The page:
Nobel Prize-winning scientist Elie Metchnikoff (also known as Ilya Ilich Mechnikov) first observed a connection between fermented milk and longevity among Bulgarian peasants more than a century ago.

Read more

5:39pm

Wed July 8, 2015
The Salt

Can Subway Freshen Up Its Image After Jared?

Originally published on Wed July 8, 2015 6:34 pm

For 15 years, Jared Fogle has been the famous face of Subway. Here, Fogle (left) visits a Subway shop in Daytona Beach, Fla., with NASCAR driver Carl Edwards in 2012.
Brian Blanco AP

If you can't picture Jared Fogle's face, you may remember his pants.

Before he lost a jaw-dropping 245 pounds, he was once an obese college student wearing blue jeans with a 60-inch waist.

Read more

4:23pm

Tue July 7, 2015
The Salt

Tea-Infused Sweets: Chocolate + Jasmine Tea Is A Match Made In Heaven

A quartet of tea-infused treats. Clockwise from left: Pastry chef's Naomi Gallego's old-fashioned doughnuts, flavored with Earl Grey; chocolate custard infused with jasmine tea, topped with a whipped cream ganache with a bit of lemon; berry scones with a hint of black berry tea; and blue French-style macarons made with lapsang souchong.
Allison Aubrey NPR

One secret to a long life may be the simple daily ritual of tea.

We've told you how Okinawans — who are known to have more than a few centenarians among them — enjoy jasmine-infused tea.

And if you're looking to incorporate this fragrant aroma with a bit of creamy indulgence, pastry chef Naomi Gallego, of the Park Hyatt Hotel in Washington, D.C., has you covered.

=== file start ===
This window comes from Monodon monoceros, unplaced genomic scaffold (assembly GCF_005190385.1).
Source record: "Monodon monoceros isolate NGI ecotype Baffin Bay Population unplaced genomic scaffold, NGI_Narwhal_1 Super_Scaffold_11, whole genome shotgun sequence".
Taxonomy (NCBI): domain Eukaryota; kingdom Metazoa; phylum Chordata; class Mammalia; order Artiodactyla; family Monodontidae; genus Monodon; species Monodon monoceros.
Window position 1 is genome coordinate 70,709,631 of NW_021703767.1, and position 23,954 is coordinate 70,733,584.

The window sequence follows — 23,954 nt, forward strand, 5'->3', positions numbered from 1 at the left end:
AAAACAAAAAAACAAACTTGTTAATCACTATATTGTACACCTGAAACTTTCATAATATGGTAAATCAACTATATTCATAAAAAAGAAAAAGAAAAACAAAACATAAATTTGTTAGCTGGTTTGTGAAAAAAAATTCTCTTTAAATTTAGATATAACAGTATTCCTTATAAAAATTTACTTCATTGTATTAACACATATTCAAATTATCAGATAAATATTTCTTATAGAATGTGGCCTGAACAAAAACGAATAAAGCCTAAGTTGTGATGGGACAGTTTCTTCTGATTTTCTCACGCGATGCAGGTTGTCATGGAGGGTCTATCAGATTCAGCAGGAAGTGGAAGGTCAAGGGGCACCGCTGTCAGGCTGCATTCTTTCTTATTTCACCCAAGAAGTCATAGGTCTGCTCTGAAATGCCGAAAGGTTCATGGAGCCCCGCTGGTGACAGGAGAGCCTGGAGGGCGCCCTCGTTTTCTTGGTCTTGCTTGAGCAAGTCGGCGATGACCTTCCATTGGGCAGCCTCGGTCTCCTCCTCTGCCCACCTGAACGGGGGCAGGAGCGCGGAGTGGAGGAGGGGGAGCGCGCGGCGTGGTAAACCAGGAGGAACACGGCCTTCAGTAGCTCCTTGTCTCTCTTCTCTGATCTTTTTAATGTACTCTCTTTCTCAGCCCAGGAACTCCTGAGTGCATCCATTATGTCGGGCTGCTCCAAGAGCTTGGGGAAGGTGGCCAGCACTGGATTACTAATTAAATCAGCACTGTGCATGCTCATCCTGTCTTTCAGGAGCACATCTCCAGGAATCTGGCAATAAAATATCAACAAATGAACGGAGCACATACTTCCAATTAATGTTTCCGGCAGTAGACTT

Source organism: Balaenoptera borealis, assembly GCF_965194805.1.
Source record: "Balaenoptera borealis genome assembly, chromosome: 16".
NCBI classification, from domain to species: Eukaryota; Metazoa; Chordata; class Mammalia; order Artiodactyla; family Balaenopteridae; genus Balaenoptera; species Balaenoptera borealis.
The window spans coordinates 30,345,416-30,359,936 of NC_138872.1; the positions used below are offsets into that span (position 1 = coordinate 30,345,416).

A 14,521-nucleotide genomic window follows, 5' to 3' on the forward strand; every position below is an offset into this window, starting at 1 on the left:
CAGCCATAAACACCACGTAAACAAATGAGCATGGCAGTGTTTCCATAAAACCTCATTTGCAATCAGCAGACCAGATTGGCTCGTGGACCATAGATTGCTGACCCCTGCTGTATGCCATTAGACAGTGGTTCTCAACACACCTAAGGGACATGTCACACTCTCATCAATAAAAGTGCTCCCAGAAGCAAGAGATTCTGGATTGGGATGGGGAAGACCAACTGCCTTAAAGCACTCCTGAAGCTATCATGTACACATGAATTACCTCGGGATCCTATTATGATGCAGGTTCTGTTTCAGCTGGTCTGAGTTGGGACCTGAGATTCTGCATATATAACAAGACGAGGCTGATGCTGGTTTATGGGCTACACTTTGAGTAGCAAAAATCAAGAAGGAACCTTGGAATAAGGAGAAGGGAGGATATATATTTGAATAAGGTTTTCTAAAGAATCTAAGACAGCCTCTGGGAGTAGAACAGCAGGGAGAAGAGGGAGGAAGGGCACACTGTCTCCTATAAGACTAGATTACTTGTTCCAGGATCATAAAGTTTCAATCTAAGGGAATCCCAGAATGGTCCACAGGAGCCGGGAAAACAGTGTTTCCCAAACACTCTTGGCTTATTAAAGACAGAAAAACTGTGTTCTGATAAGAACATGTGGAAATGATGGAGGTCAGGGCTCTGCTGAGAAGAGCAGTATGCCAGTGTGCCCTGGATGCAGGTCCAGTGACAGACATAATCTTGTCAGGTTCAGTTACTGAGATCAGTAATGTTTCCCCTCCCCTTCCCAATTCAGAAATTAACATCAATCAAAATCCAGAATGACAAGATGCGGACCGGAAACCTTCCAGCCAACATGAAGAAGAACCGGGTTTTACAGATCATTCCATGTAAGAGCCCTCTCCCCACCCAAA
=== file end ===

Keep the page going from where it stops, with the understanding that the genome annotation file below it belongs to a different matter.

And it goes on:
Read more

5:42pm

Tue June 30, 2015
The Salt

Communities Get A Lift As Local Food Sales Surge To $11 Billion A Year

Tomatoes at Union South Farmers Market in Madison Wisconsin.
Patrick Kuhl Flickr

There's a renaissance in local and regional food, and it's not just farmers markets in urban areas that are driving it.

Read more

3:04pm

Mon June 29, 2015
The Salt

Curb Your Appetite: Save Bread For The End Of The Meal

Originally published on Wed July 1, 2015 3:56 pm

Bite into that bread before your main meal, and you'll spike your blood sugar and amp up your appetite. Waiting until the end of your dinner to nosh on bread can blunt those effects.
iStockphoto

Ah, the bread basket. You sit down for a nice meal out, and there it appears: piping hot, giving off a waft of yeasty divinity.

Who can resist?

There's a reason this age-old tradition prevails. Even in the era of paleo and gluten-free, there are still hordes of us who will gladly nosh on crusty, chewy, soul-warming bread.

But the downside may be more than just some extra calories. Turns out, eating all those carbs before a meal can amp up our appetites and spike our blood sugar.

Read more

3:58pm

Mon June 22, 2015
The Salt

Sans Artificial: General Mills Scrambles To Reformulate Lucky Charms

Brace yourself, leprechaun: General Mills wants to ditch the artificial colorings and flavorings in your Lucky Charms.
Mike Mozart Flickr

We hate to break it to you, Mr. Leprechaun, but someone really is after your Lucky Charms: General Mills.

Or more specifically, it's after the artificial colorings used to give the cereal its trademark rainbow-colored marshmallow shapes. General Mills on Monday announced it will remove artificial colors and flavors from all of its cereals.

Read more

5:03am

Fri June 19, 2015
The Salt

Chocolate, Chocolate, It's Good For Your Heart, Study Finds

Originally published on Tue June 23, 2015 5:58 pm

There's a growing body of evidence suggesting that compounds found in cocoa beans, called polyphenols, may help protect against heart disease.
Philippe Huguen AFP/Getty Images

Here's a sweet notion: Eat a little chocolate each day and you could be doing your heart a favor.

A new study published in the journal Heart found that habitual chocolate eaters had a lower risk of cardiovascular disease and strokes compared to people who didn't eat chocolate.

Read more

Pages